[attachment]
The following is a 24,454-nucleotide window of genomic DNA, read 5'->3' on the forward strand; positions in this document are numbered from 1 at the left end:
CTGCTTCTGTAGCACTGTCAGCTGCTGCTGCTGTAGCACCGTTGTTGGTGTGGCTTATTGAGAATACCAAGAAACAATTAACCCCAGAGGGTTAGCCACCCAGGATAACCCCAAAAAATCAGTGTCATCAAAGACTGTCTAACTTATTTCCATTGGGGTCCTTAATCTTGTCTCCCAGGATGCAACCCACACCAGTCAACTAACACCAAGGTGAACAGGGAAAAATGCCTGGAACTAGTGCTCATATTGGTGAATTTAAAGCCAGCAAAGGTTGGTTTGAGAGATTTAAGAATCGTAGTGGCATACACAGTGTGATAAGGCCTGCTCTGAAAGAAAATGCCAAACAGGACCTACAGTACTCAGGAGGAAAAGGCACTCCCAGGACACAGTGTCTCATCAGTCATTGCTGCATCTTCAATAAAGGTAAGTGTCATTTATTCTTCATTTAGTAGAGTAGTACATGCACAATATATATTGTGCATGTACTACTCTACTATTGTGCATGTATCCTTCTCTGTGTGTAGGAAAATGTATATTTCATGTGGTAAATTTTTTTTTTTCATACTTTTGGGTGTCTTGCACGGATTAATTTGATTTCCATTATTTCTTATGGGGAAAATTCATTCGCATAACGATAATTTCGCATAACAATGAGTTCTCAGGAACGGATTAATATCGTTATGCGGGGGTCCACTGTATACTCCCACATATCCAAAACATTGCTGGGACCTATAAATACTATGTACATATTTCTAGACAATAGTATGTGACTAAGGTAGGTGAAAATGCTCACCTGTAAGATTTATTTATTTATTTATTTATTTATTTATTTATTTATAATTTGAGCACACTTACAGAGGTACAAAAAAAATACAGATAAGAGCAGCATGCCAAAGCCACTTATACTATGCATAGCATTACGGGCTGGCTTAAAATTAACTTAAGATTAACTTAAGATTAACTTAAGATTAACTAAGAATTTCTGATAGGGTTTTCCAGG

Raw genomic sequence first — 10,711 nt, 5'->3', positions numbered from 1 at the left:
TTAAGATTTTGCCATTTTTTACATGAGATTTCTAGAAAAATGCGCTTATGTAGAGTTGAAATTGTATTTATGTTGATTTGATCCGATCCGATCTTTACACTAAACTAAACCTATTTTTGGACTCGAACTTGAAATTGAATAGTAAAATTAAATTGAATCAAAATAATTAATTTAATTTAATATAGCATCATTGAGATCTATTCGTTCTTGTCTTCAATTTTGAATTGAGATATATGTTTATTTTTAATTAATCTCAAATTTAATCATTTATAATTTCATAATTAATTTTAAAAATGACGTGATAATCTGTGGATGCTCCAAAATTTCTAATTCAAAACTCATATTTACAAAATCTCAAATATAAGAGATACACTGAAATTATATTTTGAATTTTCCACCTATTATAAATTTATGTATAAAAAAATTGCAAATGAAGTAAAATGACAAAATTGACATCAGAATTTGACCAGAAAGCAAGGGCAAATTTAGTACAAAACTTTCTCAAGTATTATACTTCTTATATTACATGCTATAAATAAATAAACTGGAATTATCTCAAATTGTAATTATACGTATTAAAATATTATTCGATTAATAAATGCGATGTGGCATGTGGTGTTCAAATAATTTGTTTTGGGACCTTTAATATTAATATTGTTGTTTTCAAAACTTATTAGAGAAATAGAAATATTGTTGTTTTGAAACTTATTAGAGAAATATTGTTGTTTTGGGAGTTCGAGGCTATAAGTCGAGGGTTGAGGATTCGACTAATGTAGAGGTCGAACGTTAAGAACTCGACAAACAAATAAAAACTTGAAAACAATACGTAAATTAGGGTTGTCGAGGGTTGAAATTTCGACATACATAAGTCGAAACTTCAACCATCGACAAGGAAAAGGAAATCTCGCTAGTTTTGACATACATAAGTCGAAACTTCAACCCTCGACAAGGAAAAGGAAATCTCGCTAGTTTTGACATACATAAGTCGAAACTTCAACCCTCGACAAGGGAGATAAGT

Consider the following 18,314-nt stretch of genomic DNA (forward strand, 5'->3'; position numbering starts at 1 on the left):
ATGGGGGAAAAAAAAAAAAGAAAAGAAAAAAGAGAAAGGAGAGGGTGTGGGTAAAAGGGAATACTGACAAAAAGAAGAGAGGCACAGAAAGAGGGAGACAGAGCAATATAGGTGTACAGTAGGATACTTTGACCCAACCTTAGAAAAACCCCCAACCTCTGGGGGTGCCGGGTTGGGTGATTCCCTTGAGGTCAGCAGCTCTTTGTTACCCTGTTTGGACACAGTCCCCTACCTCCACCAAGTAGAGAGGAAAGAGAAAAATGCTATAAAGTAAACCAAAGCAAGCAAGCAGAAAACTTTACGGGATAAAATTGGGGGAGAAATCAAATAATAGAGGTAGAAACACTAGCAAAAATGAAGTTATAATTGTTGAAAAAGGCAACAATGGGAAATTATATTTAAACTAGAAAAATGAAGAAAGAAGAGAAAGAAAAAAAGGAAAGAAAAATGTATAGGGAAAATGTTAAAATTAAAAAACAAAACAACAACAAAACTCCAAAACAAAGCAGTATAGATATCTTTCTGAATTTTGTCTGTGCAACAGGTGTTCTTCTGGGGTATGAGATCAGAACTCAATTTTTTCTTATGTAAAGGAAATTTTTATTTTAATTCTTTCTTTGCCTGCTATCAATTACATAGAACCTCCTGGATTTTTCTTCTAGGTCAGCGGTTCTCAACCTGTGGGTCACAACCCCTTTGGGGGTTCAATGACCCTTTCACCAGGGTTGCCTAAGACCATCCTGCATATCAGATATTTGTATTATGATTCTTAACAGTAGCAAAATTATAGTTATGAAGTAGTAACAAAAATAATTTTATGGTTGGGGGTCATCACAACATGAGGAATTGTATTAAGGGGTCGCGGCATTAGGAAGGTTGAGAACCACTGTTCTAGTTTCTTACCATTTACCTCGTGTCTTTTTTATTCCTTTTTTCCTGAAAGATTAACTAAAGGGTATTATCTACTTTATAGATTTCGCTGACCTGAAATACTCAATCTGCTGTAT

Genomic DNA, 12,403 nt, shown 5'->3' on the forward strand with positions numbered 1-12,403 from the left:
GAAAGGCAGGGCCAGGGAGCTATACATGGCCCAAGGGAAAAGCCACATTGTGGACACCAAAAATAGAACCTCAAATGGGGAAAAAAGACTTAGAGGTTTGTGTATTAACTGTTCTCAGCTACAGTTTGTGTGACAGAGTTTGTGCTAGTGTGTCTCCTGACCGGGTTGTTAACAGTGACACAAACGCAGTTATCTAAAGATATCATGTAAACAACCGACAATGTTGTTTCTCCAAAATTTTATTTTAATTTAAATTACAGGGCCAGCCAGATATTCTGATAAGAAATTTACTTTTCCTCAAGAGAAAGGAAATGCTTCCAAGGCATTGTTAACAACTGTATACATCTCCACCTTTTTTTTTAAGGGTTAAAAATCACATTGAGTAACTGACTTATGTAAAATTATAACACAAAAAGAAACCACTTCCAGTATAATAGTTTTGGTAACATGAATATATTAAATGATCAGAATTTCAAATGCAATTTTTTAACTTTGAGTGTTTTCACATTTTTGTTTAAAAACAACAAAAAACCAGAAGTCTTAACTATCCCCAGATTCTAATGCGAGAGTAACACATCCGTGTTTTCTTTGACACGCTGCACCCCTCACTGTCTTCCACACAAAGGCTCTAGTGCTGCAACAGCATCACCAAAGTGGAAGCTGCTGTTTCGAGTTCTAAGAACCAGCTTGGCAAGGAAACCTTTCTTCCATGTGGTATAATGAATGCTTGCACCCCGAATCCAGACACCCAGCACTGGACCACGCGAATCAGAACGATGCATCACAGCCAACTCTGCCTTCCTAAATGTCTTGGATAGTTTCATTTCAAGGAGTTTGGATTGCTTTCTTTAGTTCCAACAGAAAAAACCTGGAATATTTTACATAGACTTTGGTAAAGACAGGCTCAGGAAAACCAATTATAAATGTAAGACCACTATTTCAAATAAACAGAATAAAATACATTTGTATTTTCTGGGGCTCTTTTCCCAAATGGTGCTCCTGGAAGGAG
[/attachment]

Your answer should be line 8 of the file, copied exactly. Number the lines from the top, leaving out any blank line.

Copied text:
GAAAGGCAGGGCCAGGGAGCTATACATGGCCCAAGGGAAAAGCCACATTGTGGACACCAAAAATAGAACCTCAAATGGGGAAAAAAGACTTAGAGGTTTGTGTATTAACTGTTCTCAGCTACAGTTTGTGTGACAGAGTTTGTGCTAGTGTGTCTCCTGACCGGGTTGTTAACAGTGACACAAACGCAGTTATCTAAAGATATCATGTAAACAACCGACAATGTTGTTTCTCCAAAATTTTATTTTAATTTAAATTACAGGGCCAGCCAGATATTCTGATAAGAAATTTACTTTTCCTCAAGAGAAAGGAAATGCTTCCAAGGCATTGTTAACAACTGTATACATCTCCACCTTTTTTTTTAAGGGTTAAAAATCACATTGAGTAACTGACTTATGTAAAATTATAACACAAAAAGAAACCACTTCCAGTATAATAGTTTTGGTAACATGAATATATTAAATGATCAGAATTTCAAATGCAATTTTTTAACTTTGAGTGTTTTCACATTTTTGTTTAAAAACAACAAAAAACCAGAAGTCTTAACTATCCCCAGATTCTAATGCGAGAGTAACACATCCGTGTTTTCTTTGACACGCTGCACCCCTCACTGTCTTCCACACAAAGGCTCTAGTGCTGCAACAGCATCACCAAAGTGGAAGCTGCTGTTTCGAGTTCTAAGAACCAGCTTGGCAAGGAAACCTTTCTTCCATGTGGTATAATGAATGCTTGCACCCCGAATCCAGACACCCAGCACTGGACCACGCGAATCAGAACGATGCATCACAGCCAACTCTGCCTTCCTAAATGTCTTGGATAGTTTCATTTCAAGGAGTTTGGATTGCTTTCTTTAGTTCCAACAGAAAAAACCTGGAATATTTTACATAGACTTTGGTAAAGACAGGCTCAGGAAAACCAATTATAAATGTAAGACCACTATTTCAAATAAACAGAATAAAATACATTTGTATTTTCTGGGGCTCTTTTCCCAAATGGTGCTCCTGGAAGGAG